We are made, brick by brick, of influences, patiently built up around the framework of our born dispositions. It is the sole process of construction; there is no other. Every man and woman and child is an influence; a daily and hourly influence which never ceases from work, and never ceases from affecting for good or evil the characters about it--some contributing gold-dust, some contributing trash-dust, but in either case helping on the building, and never stopping to rest. The shoemaker helps to build his two-dozen associates; the pickpocket helps to build his four dozen associates; the village clergyman helps to build his five hundred associates; the renowned bank-robber's name and fame help to build his hundred associates and three thousand persons whom he has never seen; the renowned philanthropist's labors and the benevolent millionaire's gifts move to kindly works and generous outlays of money a hundred thousand persons whom they have never met and never will meet; and to the building of the character of every individual thus moved these movers have added a brick. The unprincipled newspaper adds a baseness to a million decaying character-fabrics every day; the high-principled newspaper adds a daily betterment to the character-fabric of another million. The swiftly-enriched wrecker and robber of railway systems lowers the commercial morals of a whole nation for three generations. A Washington, standing upon the world's utmost summit, eternally visible, eternally clothed in light, a serene, inspiring, heartening example and admonition, is an influence which raises the level of character in all receptive men and peoples, alien and domestic; and the term of its gracious work is not measurable by fleeting generations, but only by the lingering march of the centuries.

Washington was more and greater than the father of a nation, he was the Father of its Patriotism--patriotism at its loftiest and best; and so powerful was the influence which he left behind him, that that golden patriotism remained undimmed and unsullied for a hundred years, lacking one; and so fundamentally right-hearted are our people by grace of that long and ennobling teaching, that to-day, already, they are facing back for home, they are laying aside their foreign-born and foreign-bred imported patriotism and resuming that which Washington gave to their fathers, which is American and the only American--which lasted ninety-nine years and is good for a million more. Doubt--doubt that we did right by the Filipinos--is rising steadily higher and higher in the nation's breast; conviction will follow doubt. The nation will speak; its will is law; there is no other sovereign on this soil; and in that day we shall right such unfairnesses as we have done. We shall let go our obsequious hold on the rear-skirts of the sceptred land-thieves of Europe, and be what we were before, a real World Power, and the chiefest of them all, by right of the only clean hands in Christendom, the only hands guiltless of the sordid plunder of any helpless people's stolen liberties, hands recleansed in the patriotism of Washington, and once more fit to touch the hem of the revered Shade's garment and stand in its presence unashamed. It was Washington's influence that made Lincoln and all other real patriots the Republic has known; it was Washington's influence that made the soldiers who saved the Union; and that influence will save us always, and bring us back to the fold when we stray.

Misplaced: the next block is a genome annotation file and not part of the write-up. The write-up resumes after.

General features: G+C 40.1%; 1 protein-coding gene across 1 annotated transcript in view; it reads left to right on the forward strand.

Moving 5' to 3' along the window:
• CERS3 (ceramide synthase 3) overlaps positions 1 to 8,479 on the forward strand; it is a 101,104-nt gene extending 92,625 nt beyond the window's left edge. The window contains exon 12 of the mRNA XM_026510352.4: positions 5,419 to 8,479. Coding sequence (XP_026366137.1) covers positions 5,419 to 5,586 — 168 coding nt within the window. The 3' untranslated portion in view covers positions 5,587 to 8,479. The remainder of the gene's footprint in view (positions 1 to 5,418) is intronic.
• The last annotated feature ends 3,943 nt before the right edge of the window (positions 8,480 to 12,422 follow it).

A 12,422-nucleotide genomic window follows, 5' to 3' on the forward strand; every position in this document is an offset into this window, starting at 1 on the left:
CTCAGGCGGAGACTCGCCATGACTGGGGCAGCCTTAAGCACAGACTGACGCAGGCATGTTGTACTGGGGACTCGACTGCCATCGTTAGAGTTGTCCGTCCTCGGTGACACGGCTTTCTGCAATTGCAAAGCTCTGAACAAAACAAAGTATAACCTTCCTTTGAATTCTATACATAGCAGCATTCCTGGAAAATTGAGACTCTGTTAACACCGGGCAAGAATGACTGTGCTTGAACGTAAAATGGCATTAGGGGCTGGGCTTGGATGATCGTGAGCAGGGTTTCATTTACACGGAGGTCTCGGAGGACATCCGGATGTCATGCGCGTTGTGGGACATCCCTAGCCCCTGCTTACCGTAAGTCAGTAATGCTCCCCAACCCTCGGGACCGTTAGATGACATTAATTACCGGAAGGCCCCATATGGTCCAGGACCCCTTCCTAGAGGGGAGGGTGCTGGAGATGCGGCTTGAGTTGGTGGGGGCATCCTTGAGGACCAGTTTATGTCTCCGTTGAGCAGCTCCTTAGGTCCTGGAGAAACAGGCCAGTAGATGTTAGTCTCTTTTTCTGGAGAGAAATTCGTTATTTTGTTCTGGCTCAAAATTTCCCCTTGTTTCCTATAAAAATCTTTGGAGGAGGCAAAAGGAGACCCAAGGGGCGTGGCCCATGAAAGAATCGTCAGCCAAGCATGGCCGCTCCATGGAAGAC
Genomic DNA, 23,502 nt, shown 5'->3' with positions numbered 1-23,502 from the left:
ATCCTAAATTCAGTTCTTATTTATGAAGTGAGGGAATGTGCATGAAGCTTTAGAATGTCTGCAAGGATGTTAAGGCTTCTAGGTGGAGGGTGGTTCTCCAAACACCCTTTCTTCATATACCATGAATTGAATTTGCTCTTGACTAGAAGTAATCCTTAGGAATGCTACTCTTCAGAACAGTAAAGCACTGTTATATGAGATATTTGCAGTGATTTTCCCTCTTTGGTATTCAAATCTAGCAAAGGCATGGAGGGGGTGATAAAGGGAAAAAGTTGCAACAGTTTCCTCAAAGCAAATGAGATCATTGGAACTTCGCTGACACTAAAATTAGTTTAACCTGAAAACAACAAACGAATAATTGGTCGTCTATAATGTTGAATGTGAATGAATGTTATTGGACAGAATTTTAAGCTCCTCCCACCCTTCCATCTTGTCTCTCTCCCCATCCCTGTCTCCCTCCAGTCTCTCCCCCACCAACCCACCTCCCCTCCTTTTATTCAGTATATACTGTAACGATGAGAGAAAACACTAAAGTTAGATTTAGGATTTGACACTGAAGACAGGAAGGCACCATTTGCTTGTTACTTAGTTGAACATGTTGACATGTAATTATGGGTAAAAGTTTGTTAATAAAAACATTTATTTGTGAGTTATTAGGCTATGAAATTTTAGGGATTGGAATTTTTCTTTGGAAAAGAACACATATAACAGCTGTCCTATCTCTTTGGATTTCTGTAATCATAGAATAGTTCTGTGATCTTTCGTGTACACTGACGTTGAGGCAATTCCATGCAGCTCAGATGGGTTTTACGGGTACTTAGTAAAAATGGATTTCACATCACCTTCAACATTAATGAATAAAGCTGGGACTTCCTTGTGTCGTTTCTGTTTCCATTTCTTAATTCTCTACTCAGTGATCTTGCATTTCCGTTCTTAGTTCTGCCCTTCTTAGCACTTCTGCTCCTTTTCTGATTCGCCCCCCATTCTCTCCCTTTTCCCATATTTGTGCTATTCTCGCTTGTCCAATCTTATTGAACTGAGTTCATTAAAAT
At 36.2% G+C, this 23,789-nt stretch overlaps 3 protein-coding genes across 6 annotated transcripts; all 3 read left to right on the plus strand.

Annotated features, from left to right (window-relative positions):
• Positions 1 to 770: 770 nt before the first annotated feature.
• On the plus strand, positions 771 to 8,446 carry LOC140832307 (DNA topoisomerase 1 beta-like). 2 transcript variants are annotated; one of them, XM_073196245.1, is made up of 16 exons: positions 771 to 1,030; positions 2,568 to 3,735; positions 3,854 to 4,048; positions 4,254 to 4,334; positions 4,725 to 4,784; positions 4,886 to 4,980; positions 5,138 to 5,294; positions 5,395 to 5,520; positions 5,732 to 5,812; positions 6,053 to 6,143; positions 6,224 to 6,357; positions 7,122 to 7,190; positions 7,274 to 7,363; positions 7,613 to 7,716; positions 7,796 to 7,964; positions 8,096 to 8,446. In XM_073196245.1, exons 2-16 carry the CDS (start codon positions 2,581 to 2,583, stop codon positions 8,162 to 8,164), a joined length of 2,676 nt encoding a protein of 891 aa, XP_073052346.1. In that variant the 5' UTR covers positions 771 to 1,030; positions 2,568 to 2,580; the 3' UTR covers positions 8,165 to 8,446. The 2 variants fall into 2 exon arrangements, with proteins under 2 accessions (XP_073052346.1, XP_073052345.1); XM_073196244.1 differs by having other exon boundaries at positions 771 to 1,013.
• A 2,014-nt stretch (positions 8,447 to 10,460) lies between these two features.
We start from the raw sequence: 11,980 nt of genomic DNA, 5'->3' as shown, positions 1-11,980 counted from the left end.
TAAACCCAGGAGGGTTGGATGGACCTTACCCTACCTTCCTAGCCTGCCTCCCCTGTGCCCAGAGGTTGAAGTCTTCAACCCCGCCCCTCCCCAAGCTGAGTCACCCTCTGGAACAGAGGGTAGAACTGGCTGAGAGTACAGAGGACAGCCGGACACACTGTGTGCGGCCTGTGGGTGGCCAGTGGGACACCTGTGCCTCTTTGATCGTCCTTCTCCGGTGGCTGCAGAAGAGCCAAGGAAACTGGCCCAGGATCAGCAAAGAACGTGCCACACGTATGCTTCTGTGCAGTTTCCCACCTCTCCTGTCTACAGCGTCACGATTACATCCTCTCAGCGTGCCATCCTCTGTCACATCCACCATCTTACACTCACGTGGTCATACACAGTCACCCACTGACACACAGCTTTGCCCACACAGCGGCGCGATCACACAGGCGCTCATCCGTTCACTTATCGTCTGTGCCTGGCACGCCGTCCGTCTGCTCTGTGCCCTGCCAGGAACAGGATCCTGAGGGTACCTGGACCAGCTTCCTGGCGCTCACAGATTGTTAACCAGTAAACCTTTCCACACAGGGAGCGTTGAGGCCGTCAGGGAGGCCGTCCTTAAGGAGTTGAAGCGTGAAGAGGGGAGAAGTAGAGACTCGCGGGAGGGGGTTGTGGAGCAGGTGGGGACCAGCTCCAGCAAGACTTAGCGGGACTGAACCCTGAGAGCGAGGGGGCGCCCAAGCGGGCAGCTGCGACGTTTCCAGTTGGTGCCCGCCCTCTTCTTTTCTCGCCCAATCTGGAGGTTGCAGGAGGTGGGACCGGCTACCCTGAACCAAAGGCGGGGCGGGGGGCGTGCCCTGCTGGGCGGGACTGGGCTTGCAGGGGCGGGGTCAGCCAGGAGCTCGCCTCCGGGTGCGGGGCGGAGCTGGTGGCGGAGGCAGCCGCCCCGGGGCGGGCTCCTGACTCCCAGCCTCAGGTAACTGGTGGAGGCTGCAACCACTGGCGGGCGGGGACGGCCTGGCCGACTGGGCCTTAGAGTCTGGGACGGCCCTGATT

And so, when a Washington is given us, or a Lincoln, or a Grant, what should we do? Knowing, as we do, that a conspicuous influence for good is worth more than a billion obscure ones, without doubt the logic of it is that we should highly value it, and make a vestal flame of it, and keep it briskly burning in every way we can--in the nursery, in the school, in the college, in the pulpit, in the newspaper--even in Congress, if such a thing were possible.

The proper inborn disposition was required to start a Washington; the acceptable influences and circumstances and a large field were required to develop and complete him. The same with Funston.


"The war was over"--end of 1900. A month later the mountain refuge of the defeated and hunted, and now powerless but not yet hopeless, Filipino chief was discovered. His army was gone, his Republic extinguished, his ablest statesman deported, his generals all in their graves or prisoners of war. The memory of his worthy dream had entered upon a historic life, to be an inspiration to less unfortunate patriots in other centuries; the dream itself was dead beyond resurrection, though he could not believe it.

Now came his capture. An admiring author* [* "Aguinaldo." By Edwin Wildman. Lothrop Publishing Co., Boston.] shall tell us about it. His account can be trusted, for it is correctly synopsized from General Funston's own voluntary confession made by him at the time. The italics are mine.